Thursday, July 17, 2014
Old Bestsellers: The Night of Temptation, by Victoria Cross
The Night of Temptation, by Victoria Cross
a review by Rich Horton
Perhaps my primary goal in this series of reviews is to find books and authors that were once big sellers and are now totally (or all but) forgotten. And all the better if the writer has an interesting story. That's certainly the case with Victoria Cross.
Victoria Cross was born Annie Sophie Cory in 1868. Her father Arthur was a Colonel in the British Army, and also editor of the Civil and Military Gazette. This is the same newspaper for which Rudyard Kipling wrote -- Arthur Cory almost certainly knew Kipling (and Kipling's father was a contributor to the newspaper as well) -- but seems to have left the paper about when Rudyard joined it. Annie had two older sisters. The family was apparently well off and to some extent upper class. She grew up in India but by the age of 20 was in England attending London University. She seems to have continued to travel widely throughout her life. One of her sisters also became well known for her literary efforts: Adela Florence Nicolson, who wrote faux-Indian poetry as "Laurence Hope". Both of Annie Sophie Cory's sisters ended up committing suicide -- the fate also of some of her female heroines. Annie Sophie Cory (or Vivian Cory Griffin as she later called herself) died age 84 in 1952.
In 1895 her first published story appeared: "Theodora: A Fragment", which was in fact one chapter of a novel she had finished in 1894 but did not publish until 1903, perhaps because its unconventional eroticism made it a hard sell for a new writer: the title heroine was androgynous in appearance, had a mustache, had no interest in marriage, and ended up committing suicide after being gang-raped. Her first published novel, The Woman Who Didn't (1895), concerns an unconsummated shipboard affair between a man and an unhappily married woman. Her most famous novel by far, Anna Lombard, appeared in 1901. It is a love story set in India between a young woman and an idealized man (according to Cross, he was supposed to be a Christ figure). The kicker is that the woman has an affair with her Pathan servant, and her English lover does not reject her or even ask her to stop the affair. However, he does not marry her until her Pathan lover dies, and until she kills the newborn child of that union. All this was shocking enough to get it banned in New Zealand (or so I assume -- at any rate Cross had to fight a court case on its behalf), and to sell some 6,000,000 copies. SF readers may find one of her later novels rather interesting: Martha Brown, M.P., A Girl of Tomorrow (1935), which is set in a future in which women and men in England have exchanged traditional gender roles. The novel ends, however, with Martha Brown abandoning her English political career and going to America, where, apparently, men are still real men.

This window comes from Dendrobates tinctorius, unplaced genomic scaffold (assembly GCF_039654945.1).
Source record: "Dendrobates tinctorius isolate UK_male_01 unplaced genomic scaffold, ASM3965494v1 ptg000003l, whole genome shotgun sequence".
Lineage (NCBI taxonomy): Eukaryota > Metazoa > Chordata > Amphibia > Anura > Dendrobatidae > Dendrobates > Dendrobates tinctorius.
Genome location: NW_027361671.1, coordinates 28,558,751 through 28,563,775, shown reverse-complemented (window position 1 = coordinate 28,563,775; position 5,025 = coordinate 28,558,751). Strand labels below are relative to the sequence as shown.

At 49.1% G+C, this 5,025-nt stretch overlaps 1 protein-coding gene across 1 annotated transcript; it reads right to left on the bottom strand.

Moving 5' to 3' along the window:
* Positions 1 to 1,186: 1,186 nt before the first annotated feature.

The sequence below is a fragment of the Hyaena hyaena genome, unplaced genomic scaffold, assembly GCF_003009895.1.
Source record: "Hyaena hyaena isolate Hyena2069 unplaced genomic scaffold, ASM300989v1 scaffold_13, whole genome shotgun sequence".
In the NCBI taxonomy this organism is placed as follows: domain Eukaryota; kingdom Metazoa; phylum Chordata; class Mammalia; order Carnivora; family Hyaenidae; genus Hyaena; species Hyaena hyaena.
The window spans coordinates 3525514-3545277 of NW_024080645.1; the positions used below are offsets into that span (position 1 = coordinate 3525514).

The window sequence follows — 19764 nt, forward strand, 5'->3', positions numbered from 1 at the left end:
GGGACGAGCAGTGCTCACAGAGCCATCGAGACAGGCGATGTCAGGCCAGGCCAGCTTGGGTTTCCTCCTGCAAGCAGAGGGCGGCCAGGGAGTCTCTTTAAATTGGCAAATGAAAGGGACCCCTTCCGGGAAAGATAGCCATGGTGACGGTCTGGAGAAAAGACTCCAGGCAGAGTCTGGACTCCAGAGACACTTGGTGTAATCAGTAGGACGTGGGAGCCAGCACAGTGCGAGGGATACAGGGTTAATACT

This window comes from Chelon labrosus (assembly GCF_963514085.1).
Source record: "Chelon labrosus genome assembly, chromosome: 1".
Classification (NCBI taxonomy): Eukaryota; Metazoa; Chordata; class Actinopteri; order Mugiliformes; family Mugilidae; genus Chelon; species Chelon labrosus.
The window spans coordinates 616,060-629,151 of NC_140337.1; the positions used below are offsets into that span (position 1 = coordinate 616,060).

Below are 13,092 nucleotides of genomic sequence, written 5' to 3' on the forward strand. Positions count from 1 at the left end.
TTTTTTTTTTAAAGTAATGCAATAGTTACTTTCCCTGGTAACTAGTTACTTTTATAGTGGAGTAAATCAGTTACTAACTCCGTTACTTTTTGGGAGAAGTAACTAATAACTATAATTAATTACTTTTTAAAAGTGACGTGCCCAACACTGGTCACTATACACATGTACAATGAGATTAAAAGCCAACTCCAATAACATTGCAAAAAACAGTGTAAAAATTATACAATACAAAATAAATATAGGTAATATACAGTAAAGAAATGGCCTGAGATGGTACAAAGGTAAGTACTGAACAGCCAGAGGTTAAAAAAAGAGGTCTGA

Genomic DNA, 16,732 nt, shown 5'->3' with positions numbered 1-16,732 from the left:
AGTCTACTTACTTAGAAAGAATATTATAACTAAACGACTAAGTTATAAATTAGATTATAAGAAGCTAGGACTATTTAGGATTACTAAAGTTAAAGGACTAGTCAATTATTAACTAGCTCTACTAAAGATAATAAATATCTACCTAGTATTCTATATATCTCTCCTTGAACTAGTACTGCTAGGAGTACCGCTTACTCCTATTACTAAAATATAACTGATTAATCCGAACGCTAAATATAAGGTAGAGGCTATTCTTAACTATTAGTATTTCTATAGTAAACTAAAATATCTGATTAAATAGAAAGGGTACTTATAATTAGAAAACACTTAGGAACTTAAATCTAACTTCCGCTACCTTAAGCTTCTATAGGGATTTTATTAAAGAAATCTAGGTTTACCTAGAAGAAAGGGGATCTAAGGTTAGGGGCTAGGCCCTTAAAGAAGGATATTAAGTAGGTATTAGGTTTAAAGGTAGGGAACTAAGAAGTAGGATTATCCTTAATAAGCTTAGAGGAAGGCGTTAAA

A note on the author's names: she wrote variously as Victoria Cross (sometimes spelled "Crosse"), Vivian Cory, and V. C. Griffin. Griffin was her mother's maiden name, and also of course the name of her uncle, Heneage Griffin. Annie Sophie Cory never married, but after her father's death she moved in with Heneage Griffin (who was independently very wealthy), and they lived together (traveling constantly) until his death in 1939. It is not clear whether their relationship was sexual, but it was certainly rumored to be so at the time, and some later researchers have come to the same conclusion. (Indeed, Cory once claimed (falsely) that she had been bequeathed to her uncle upon her father's death.) That said, her mother was also part of the household. She did fall in love with a younger man after Griffin's death (when she was 71): this man reportedly stole some £100,000 from her. I should note that the book I have, The Night of Temptation, though published as by "Victoria Cross", is copyrighted by "Vivian Cory Griffen [sic]". It appears that she called herself "Vivian Cory" in everyday life from about 1895, and added the "Griffin" after joining her uncle's household.
Most of the above details I owe to Charlotte Mitchell, who compiled a bibliography of Cross's work for a series of Victorian Fiction Research Guides. Mitchell's take on Cross's work seems to me fairly level-headed, even accounting for her general advocacy. Mitchell writes: "Even her most enthusiastic readers acknowledge that her work is characterized by lapses in taste and logic, vulgarity, implausibility and craziness." And also, after noting that many readers laud Cross for her seemingly modern attitudes towards interracial love affairs and extramarital sex, she adds: "As I read more, however, I became conscious that its appealing features coexist with and are inseparable from others which are less well adjusted to the taste of early twenty-first-century academic critics. To portray her as a heroine of feminism, or of racial tolerance, which was my first thought, seems to present more difficulties than can simply be resolved by pointing out that, naturally enough, she was influenced, for all her impatience with conformity, by the ideas of her time."